Research Handbook on the Economics of Intellectual Property Law
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Research Handbook on the Economics of Intellectual Property Law

Vol 1: Theory Vol 2: Analytical Methods

Edited by Ben Depoorter, Peter Menell and David Schwartz

Both law and economics and intellectual property law have expanded dramatically in tandem over recent decades. This field-defining two-volume Handbook, featuring the leading legal, empirical, and law and economics scholars studying intellectual property rights, provides wide-ranging and in-depth analysis both of the economic theory underpinning intellectual property law, and the use of analytical methods to study it.
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Chapter 13: Prize and reward alternatives to intellectual property

Michael Abramowicz

Abstract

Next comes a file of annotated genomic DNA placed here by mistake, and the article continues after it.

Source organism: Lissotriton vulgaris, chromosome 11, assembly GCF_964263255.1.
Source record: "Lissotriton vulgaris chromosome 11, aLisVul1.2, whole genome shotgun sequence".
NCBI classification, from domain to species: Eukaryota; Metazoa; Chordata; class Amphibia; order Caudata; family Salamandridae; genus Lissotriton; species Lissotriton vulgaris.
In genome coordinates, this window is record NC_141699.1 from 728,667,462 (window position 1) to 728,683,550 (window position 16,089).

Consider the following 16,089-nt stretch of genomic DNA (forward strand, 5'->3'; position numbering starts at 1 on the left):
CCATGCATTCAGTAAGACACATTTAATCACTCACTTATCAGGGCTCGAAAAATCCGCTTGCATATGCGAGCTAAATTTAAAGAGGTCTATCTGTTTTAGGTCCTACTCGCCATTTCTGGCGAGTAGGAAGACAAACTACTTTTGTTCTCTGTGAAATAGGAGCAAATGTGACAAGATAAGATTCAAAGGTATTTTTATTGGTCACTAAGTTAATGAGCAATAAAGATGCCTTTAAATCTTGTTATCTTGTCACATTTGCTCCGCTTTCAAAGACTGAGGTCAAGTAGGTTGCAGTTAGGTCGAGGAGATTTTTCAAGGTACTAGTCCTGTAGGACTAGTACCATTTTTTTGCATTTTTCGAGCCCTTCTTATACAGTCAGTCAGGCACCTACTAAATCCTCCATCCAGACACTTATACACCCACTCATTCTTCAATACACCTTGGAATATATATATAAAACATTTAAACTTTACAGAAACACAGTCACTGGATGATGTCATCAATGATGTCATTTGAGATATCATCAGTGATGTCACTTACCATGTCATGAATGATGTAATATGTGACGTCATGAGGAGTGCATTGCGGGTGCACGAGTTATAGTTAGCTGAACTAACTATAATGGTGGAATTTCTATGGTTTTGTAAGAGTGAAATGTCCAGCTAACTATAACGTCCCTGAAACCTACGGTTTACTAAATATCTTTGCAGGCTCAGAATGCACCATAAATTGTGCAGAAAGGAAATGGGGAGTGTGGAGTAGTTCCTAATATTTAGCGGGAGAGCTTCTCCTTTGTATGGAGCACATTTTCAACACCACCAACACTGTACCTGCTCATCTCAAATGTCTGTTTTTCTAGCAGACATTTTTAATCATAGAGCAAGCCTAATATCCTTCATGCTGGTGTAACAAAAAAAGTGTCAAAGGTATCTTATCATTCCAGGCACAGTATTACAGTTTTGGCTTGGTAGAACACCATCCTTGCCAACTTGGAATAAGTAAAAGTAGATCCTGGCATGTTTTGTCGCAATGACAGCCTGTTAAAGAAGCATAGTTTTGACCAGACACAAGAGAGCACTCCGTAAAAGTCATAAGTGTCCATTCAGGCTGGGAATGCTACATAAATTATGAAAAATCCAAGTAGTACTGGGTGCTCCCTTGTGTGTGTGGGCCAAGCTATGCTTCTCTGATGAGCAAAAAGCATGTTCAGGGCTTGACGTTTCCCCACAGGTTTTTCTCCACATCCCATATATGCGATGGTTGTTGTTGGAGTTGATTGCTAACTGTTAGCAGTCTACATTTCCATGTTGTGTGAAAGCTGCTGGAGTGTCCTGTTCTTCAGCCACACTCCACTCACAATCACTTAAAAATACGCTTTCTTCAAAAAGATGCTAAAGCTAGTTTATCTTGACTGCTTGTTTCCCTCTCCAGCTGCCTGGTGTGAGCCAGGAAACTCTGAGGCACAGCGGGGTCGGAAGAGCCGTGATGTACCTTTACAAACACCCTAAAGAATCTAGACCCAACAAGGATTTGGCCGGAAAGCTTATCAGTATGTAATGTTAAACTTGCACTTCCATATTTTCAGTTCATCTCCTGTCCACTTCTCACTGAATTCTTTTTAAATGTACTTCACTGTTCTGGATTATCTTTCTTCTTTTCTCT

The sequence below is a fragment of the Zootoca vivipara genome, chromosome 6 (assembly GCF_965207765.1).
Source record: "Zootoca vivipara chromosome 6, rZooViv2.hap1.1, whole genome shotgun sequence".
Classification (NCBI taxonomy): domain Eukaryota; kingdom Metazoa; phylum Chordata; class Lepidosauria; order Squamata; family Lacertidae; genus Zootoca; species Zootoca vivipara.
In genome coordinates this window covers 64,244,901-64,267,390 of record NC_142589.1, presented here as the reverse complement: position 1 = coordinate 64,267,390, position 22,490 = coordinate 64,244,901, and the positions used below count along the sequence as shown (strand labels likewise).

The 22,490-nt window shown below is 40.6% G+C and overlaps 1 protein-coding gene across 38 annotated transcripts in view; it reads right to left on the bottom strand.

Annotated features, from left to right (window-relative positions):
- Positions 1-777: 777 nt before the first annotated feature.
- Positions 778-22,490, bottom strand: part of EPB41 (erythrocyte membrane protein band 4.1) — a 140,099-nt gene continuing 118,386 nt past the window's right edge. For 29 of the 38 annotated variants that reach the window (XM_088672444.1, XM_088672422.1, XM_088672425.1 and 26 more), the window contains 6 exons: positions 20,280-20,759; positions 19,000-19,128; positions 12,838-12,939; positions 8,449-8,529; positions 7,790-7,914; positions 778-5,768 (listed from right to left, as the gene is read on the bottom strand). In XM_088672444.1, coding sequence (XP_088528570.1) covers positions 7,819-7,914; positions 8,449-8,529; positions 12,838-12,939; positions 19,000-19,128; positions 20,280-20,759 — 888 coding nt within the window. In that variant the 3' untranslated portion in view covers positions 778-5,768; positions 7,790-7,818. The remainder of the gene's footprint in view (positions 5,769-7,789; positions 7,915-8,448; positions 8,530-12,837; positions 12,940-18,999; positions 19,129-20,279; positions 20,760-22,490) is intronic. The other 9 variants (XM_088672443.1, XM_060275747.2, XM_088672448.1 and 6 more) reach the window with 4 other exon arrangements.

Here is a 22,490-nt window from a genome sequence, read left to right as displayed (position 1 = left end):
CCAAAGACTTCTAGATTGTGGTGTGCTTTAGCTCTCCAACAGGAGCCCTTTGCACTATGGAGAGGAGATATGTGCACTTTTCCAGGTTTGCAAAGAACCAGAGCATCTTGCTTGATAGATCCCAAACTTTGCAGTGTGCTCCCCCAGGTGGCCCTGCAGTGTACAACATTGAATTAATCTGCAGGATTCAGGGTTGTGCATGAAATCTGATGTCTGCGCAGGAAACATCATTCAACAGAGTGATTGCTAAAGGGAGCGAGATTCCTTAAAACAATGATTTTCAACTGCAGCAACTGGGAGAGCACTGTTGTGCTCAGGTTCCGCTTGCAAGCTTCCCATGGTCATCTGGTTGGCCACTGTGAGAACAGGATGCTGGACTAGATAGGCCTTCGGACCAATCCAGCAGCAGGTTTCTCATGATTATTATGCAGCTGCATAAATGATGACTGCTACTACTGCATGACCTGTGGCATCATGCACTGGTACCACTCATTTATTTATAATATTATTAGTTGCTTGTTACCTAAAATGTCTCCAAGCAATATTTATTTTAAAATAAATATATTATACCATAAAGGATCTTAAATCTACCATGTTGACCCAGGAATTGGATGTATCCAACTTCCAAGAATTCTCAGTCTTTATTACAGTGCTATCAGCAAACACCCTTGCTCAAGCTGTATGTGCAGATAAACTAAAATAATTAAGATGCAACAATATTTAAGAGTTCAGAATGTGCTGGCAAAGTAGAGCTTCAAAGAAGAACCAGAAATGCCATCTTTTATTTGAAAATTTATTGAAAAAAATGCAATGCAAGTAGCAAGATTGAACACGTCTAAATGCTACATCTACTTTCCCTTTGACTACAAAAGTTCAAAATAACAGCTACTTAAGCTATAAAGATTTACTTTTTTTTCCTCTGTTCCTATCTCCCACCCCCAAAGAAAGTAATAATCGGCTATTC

This chapter describes and assesses proposals to create alternatives to intellectual property for stimulating innovation that, unlike grants, are based on ex post assessments of inventions. Prize systems award money to the first or best to accomplish specified goals, while reward systems allow payments proportional to contribution. Design issues are considered, including the timing of payments, whether payments should be fixed or dependent on government assessments, whether the system should complement or replace traditional intellectual property, and whether a system should be designed for particular areas of inventive activity (such as pharmaceuticals) or applied more generally. The most important issue is that of valuation, and the chapter considers a variety of strategies for valuing contributions, including administrative assessment of ex post demand for inventions and the use of market mechanisms such as auctions. Effects on innovation and commercialization incentives are also explored.

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